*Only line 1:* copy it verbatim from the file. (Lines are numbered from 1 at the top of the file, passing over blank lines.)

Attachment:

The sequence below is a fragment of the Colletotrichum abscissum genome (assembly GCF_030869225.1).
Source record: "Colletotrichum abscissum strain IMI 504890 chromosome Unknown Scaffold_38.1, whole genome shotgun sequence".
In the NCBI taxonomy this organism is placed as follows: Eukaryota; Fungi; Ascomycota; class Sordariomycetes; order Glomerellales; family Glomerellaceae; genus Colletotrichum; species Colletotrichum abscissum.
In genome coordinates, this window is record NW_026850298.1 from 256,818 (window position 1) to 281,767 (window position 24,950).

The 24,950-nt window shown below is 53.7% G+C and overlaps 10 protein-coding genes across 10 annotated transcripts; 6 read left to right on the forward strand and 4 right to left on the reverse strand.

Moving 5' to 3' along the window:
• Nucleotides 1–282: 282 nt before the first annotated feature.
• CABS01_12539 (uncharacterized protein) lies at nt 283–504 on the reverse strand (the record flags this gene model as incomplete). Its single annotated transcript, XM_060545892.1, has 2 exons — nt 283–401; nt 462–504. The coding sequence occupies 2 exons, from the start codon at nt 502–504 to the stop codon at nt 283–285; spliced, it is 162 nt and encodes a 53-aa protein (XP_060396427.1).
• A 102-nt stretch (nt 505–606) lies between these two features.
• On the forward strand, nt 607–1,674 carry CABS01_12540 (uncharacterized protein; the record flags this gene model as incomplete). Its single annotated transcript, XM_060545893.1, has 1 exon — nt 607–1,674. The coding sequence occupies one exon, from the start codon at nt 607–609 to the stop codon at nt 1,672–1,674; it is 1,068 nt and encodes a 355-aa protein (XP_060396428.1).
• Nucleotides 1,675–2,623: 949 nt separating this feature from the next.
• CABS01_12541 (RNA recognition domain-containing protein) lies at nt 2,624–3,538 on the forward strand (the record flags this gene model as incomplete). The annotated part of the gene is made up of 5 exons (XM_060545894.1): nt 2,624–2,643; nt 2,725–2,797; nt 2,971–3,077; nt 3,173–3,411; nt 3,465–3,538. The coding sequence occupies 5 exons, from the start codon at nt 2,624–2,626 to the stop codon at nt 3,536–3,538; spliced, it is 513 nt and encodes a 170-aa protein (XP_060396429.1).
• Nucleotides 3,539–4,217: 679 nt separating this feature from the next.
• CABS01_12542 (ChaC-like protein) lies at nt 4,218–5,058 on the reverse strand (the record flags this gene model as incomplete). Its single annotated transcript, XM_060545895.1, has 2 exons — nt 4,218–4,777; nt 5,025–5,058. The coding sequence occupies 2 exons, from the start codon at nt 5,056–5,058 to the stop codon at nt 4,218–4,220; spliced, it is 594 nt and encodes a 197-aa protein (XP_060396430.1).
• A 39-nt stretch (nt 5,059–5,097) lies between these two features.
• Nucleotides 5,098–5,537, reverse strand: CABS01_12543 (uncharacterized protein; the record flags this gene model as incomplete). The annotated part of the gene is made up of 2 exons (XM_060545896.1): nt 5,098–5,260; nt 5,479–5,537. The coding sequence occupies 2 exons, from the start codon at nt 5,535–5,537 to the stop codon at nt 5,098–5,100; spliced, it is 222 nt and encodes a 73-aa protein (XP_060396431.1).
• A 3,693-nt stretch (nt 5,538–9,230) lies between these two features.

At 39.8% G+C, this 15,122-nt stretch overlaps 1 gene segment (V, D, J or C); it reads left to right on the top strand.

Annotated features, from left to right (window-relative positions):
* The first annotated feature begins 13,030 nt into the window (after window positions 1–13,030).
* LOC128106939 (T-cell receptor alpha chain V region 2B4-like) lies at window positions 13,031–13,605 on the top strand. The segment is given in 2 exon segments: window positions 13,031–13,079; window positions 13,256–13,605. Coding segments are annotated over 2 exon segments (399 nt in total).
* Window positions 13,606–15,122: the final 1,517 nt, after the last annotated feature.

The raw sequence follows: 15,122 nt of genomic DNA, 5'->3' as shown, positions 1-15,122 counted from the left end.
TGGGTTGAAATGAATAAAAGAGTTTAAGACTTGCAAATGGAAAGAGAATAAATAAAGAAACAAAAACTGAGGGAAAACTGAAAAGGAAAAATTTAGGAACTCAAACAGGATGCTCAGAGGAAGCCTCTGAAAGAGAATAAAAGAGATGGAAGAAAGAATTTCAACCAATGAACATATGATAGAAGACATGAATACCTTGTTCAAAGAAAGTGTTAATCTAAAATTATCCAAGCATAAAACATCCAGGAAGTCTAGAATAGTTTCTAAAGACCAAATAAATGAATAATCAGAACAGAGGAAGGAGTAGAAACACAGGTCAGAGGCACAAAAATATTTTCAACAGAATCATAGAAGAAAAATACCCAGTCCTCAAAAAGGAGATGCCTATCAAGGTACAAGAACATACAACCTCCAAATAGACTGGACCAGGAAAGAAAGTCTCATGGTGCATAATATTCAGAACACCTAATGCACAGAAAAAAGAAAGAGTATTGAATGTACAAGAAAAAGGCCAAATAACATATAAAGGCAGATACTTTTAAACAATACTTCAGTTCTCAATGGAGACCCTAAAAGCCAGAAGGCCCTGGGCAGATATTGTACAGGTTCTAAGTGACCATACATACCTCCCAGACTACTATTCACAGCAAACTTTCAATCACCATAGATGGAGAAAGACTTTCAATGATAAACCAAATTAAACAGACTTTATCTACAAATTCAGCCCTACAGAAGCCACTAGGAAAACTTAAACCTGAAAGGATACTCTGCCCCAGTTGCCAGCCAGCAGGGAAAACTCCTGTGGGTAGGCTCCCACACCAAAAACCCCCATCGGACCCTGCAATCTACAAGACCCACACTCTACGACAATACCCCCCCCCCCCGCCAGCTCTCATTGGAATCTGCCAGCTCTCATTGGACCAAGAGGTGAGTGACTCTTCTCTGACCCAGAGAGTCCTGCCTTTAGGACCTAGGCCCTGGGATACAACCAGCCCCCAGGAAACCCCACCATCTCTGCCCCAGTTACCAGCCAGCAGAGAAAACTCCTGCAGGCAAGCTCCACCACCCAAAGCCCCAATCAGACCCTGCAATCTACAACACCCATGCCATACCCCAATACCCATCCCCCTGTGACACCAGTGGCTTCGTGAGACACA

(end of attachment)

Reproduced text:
The sequence below is a fragment of the Colletotrichum abscissum genome (assembly GCF_030869225.1).